Japanese Episode 008: “The Art Museum Owner Murder Case”
American Episode 008: “The Art Museum Murder Case”
Original Japanese Air Date: February 26, 1996
Original American Air Date: June 03, 2004
Based On Manga: Files 030-032 (Volume 04, Chapters 01-03)
Next Conan’s Hint: Disposable Camera
Original Version Written By: Kazunari Kōchi
Original Version Directed By: Kenji Kodama
American Version Written By: Eric Vale & Andrew Rye
American Version Directed By: Christopher Sabat
This is an episode that’s grown on me over time. Originally, this story about an art museum director turned killer seemed entirely forgettable to me, and I would struggle to remember how the events played out in this episode as early as a day or two after viewing it. Upon revisiting it for these comparisons, though, I’ve noticed just how much this mystery has going for it and discovered that it’s far more unique than I initially gave it credit for.
First and most importantly, this is one of the series’ few mysteries in which Conan and Kogorō are able to see the entire crime committed on tape. There’s no speculation as to what or how anything occurred; everything’s right in front of them for all to see. This opens up a whole new realm of possibilities for storytelling. Instead of trying to speculate how the murder was committed, Conan (and the audience) must look closer at the situation at hand and utilize an entirely different level of critical thinking. Everything, from the expression on the victim’s face at a given point in time to the physical actions of both the victim and the killer during the heat of a life-or-death struggle, is fair game for analysis, which makes this episode a ton of fun to watch and pick apart. I really wish Aoyama relied on this formula a tad more often.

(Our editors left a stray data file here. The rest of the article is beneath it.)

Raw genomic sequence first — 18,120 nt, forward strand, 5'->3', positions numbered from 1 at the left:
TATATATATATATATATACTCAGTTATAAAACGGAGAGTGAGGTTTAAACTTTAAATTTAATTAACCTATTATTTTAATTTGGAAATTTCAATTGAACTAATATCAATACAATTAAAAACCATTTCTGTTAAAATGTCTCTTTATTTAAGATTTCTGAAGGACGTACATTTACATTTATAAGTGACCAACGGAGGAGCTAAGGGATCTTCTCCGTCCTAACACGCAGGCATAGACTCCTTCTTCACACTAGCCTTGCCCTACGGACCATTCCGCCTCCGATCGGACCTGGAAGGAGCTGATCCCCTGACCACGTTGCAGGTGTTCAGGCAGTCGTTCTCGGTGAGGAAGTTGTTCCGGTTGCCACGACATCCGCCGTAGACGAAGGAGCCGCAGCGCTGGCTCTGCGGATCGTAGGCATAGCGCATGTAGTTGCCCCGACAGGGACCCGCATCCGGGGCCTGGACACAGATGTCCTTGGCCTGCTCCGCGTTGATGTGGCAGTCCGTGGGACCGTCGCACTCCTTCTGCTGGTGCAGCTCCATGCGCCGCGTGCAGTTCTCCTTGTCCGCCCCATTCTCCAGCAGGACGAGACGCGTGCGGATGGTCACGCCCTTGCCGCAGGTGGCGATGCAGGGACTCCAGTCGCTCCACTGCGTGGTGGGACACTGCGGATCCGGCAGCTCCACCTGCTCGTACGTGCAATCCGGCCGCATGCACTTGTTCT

I also like how both Kogorō and Megure contribute to the deductions here, since it’s a rare treat to see a case in which people who aren’t Conan get to be useful.
The dub’s way more playful with dialogue than in previous episodes, which is sad because the American version seemed to have finally settled into its groove until now. Little, tiny rewrites pop up all throughout the episode (most of which are minor enough to not affect the story as a whole, but just major enough so that I annoyingly have to mention them). The mystery itself is completely unaltered, but anytime the characters are talking about something not related to the murder, Eric Vale and Andrew Rye jump at the chance to change something. Also, FUNi’s complete lack of old man voice actors is on display here; Mr. O’Donnell sounds like a middle-aged dude trying to sound eighty. The character really does sound like he’s about to fall over and die at any moment in the dub.
Name Conversion Guide
Mr. Ochiai = Mr. O’Donnell
Mr. Iijima = Isaac
Kubota keeps his original name in the dub, but FUNi’s ending credits call him “Kowalski.” I guess his name was originally going to be Americanized and then for whatever reason, the writers changed their minds. The same applies to Mr. Manaka, who also keeps his Japanese name in the dub even though FUNi’s credits call him “Morrison.” Strangely, I think I hear Mr. O’Donnell refer to Mr. Manaka as “Bruce” in one line, so I guess they gave him a first name, too.
The Hell Gallery is referred to in the dub as “The Chamber of Hades.” The painting “Divine Punishment” is renamed “Heaven’s Punishment” in the dub.
The opening scene with the museum’s security guards contains two little dialogue edits. First and most importantly, the dub foreshadows the fact that the museum is going to be closing soon, a detail that isn’t originally revealed until later in the story. Secondly, the dub guards acknowledge that the noises they hear from the suit of armor sound metallic (it’s a suit of armor, after all), which I assume was added because the writers needed to fill up a few more mouth flaps in the animation.
The rest of the episode’s first act is sprinkled with a bunch of little dialogue changes.
In the dub, O’Donnell reminds Rachel to stop by the gift shop before leaving the museum. Doesn’t that line seem pretty out-of-character considering it’s later revealed that O’Donnell cares more about art than profit? In the original version, all Ochiai said was that he hoped Ran was having a good time looking at the paintings.